“You don't have much of a life here. You have no social life, no friends to speak of. You have no boyfriend, not even a lover. You live for work, which is actually worse than you were at home,” he said before he took another sip of his own tea.

She rolled her eyes. “That's certainly something I don't miss,” she said quietly.

“It's the truth, though.”

“I know it is. I just don't want to have it thrown in my face, and you always do that.” She looked down at her tea. “I had thought we could be friends. I had thought that, perhaps, I could keep you involved in my life even after everything. But when you're around it's one upheaval after another. I can't keep doing it, I really can't. So as much as you want me to come home, keeping distance between us is best.”

“I'm not the only one who wants you to come home,” he replied.

“I know,” she said quietly. “Greg asks me about it once a week. Mary wants me to come back as well.”

“You could easily go back,” he said.

“No, Sherlock, I can't. It's easy for you to up and leave and then drop back in like nothing's changed, but I can't do that. Things have changed, and you don't even see it.” She had some more of her tea. “Do you have a place to stay tonight?”

“You're changing the subject,” he said narrowing his eyes.

“Yes, I am. It's one in the morning and all I want to do is sleep. It's been a very long day. So do you have a place to stay or not?”

“I don't,” he said.

“I'll go get some pillows and a quilt,” she said, setting her tea down. She turned to make her way to her bedroom.

“I'm going to stay until you change your mind,” he said.

She stopped in her tracks, turning around to look at him with wide eyes. “Please tell me you don't mean to stay here. With me. Indefinitely.”

“That's exactly what I mean,” he said. “I'm going to convince you to come home.”

“No. No, no, no. You are not allowed to camp out on my sofa until you give up.”

“I'm not going to give up,” he said, crossing his arms. “You know I'm incredibly stubborn. And if you don't let me stay here I can find my own lodgings. I am not destitute, after all. But I'm going to stay in this city until you decide it's best if you go back to London.”

She pinched the bridge of her nose. “What did I do to deserve this?” she murmured to herself.

“You left,” he said.

“That was a rhetorical question,” she said, rolling her eyes once she looked up. “What about John? And Scotland Yard? And your life in London? Aren't you actually needed there?”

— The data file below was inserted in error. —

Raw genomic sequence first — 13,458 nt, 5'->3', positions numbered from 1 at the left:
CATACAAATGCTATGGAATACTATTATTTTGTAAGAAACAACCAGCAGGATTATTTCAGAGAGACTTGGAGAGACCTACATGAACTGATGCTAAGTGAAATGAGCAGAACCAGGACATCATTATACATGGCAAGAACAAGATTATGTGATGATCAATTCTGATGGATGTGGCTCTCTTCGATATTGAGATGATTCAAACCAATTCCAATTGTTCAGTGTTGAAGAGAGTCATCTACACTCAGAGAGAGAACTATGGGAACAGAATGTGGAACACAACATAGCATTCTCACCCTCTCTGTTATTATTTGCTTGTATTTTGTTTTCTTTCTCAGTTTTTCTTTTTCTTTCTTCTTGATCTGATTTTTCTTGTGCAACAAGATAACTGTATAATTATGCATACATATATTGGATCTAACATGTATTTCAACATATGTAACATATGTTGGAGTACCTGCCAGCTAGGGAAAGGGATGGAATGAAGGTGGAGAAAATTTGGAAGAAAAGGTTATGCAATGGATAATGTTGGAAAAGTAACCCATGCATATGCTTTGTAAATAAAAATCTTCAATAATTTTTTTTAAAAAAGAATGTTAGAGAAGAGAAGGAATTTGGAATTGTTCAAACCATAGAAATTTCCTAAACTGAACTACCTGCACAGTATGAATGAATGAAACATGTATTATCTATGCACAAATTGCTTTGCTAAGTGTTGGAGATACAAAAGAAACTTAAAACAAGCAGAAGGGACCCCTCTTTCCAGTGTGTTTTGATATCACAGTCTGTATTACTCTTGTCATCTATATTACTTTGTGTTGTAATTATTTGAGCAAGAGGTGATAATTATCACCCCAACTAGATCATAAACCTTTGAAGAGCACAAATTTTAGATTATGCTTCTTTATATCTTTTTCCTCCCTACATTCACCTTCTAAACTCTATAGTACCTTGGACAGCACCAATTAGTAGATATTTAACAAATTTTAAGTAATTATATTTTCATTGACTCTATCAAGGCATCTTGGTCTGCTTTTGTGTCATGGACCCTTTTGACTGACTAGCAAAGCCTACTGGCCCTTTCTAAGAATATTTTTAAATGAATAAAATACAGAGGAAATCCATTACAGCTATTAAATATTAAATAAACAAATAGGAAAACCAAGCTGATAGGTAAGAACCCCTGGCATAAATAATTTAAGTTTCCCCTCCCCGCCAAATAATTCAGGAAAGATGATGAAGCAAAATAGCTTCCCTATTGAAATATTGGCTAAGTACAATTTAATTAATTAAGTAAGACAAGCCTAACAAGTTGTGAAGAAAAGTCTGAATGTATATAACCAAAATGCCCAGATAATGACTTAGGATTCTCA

“Everyone can do without me,” he said with a slight shrug. “They've done it before. And at least this time they all know I'm alive.”

“Well, I'm not going home,” she said, crossing her own arms. “So all I have to do is wait you out. Eventually you'll give up.”

“I spent two years going after the web Moriarty left behind, and the only reason I stopped was because my brother forced me to. I doubt this time anyone will force me to leave California right now, because each and every one of our mutual friends completely supports this.”

“I'm going to hurt them all,” she said, glaring at him.

“No you aren't. You aren't that type of person.”

She stared at him for a long minute and then sighed as he showed no sign of backing down. “You can stay here tonight. But tomorrow you go home.”

“No. Tomorrow I'll find a flat of my own, but as I said, I'm not leaving until you agree to come back to London with me.”

“Why is it so important I go back?” she asked, uncrossing her arms. “It's not as though everything is falling apart. It's not as though I don't talk to everyone. I mean, I'm a phone call and a few flights away. I am not that important that you should be here trying to convince me to go back to a place I no longer want to be in.”

“You are important, Molly,” he said quietly. “More than you realize.”

She shook her head. He didn't understand. When she thought about London she thought about bad choices and losing hope and loneliness. At least here she could make a fresh start if she wanted. Sherlock may have been right that she lived for her work but that wouldn't always be the case. It didn't have to be. And she knew if she ever wanted to convince Sherlock to go home she needed to actually make an attempt at having a fulfilling life here. “I'll go get you the pillows and quilt now,” she said, turning around again. He said nothing as she went into her bedroom, grabbing two of the pillows off her bed and getting a spare quilt from the chest at the foot of her bed. When she had it all in her arms she took it back into her sitting room and put it on the sofa.

“Tomorrow morning I'll start doing a better job at convincing you to come home,” he said, moving out of the kitchen towards her.

“All you're going to do is irritate me until I try and have you deported,” she said.

“It won't work. Mycroft isn't going to allow me back until you agree to come with me, and he'll throw the weight of the government behind that decision.”

Her eyes widened. “Your brother wants me back as well?”

“As I said, I am not the only one who wants you to come home.” He looked over at her. “Get some sleep. I'll continue in the morning.”

“Fine,” she said with a sigh. “But if you wake up in four hours like you did the last time we shared a residence and you wake me up you might go back to London in a body bag.”

A slightly amused grin crossed his face. “Very well. I will let you sleep.” She turned away from her sofa and began to head towards her bedroom again. “Good night, Molly.”

“Good night, Sherlock,” she said. She made her way back to her bedroom and caught sight of herself in her mirror. She had the feeling the frown currently etched on her face was going to stay on her face for quite some time. She hoped Sherlock would give up in a few weeks, a month at most, but realistically she knew she was in for a very long wait with him to see who bent first. All she knew was this time, it wasn't going to be her. She'd be damned if it was her.